WASHINGTON (CN) - The Bureau of Consumer Financial Protection (BCFP), created under the Dodd-Frank Wall Street Reform and Consumer Protection Act, is implementing provisions of the act that allow for improved access to BCFP records under the Freedom of Information Act.
The rule is split into five parts, including Part B, which specifically implements the FOIA, granting the public an "enforceable right to obtain access to or copies of federal agency records unless disclosure of those records, or information contained within them, is exempt from disclosure pursuant to one or more statutory exemptions and exclusions."
Part C sets procedures for "serving the bureau and its employees with copies of documents in connection with legal proceedings, such as summonses, complaints, subpoenas and other litigation-related requests or demands for the bureau's records or official information."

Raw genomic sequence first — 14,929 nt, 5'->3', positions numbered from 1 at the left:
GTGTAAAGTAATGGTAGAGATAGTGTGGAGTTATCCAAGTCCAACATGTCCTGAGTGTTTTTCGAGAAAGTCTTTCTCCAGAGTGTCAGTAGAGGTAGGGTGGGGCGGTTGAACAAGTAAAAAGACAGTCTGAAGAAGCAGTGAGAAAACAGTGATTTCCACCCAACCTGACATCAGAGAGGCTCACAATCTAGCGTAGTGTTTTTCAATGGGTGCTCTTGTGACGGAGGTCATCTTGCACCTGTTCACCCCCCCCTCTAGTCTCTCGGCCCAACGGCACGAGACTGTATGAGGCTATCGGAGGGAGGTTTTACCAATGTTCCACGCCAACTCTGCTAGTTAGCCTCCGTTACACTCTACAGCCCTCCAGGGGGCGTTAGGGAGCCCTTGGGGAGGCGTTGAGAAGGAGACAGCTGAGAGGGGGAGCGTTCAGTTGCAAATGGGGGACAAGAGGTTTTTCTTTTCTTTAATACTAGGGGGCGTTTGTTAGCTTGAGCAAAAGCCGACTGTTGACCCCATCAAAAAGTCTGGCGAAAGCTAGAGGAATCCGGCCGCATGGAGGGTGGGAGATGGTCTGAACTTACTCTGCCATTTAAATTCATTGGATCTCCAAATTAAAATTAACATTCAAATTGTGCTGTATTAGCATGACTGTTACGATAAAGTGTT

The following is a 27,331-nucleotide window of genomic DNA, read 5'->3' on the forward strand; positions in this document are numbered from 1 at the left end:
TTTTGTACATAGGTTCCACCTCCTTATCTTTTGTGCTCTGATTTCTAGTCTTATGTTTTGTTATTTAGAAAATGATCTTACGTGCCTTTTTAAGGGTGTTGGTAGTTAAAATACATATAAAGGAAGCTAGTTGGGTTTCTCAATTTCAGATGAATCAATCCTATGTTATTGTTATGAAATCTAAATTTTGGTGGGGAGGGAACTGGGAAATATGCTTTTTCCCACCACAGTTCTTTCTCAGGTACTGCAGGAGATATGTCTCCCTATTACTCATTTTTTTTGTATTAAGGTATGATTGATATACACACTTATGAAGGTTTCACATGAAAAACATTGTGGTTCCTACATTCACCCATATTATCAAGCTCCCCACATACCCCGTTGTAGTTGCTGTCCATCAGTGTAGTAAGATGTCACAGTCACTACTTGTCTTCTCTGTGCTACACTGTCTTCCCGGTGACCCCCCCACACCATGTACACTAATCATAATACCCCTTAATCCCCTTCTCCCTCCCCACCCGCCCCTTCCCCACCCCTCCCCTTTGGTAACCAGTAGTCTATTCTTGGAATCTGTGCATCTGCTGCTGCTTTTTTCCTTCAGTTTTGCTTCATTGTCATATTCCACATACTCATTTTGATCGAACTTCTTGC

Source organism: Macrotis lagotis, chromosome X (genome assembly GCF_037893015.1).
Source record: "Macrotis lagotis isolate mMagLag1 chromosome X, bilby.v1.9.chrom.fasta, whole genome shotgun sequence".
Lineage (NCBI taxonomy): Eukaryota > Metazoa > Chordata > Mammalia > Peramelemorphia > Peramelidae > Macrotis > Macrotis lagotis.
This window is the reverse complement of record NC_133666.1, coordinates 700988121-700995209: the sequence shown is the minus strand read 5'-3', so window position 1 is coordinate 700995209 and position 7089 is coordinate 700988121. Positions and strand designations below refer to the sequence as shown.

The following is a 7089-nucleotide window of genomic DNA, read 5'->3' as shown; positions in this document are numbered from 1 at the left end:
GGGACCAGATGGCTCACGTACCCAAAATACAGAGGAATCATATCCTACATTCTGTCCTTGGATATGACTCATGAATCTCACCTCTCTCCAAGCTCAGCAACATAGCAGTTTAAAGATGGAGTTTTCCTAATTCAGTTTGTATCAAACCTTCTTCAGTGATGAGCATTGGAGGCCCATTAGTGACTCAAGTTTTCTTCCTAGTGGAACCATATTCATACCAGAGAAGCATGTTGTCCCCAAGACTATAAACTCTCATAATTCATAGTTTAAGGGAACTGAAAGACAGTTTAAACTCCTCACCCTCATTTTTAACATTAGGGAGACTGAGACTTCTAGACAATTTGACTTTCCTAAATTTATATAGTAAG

Part D pertains to the protection and disclosure of confidential information and its prohibition of the bureau and its employees from disclosing confidential information to non-employees.
"The bureau recognizes that much of the information that it will generate and obtain during the course of its activities will be commercially, competitively and personally sensitive in nature, and generally warrants heightened protection," the BCFP said. "The need for greater protection for these categories of information is reflected in the substantive law of privilege and in various statutes, including the FOIA and the Privacy Act of 1974, that provide for the protection of such information from disclosure," the BCFP said.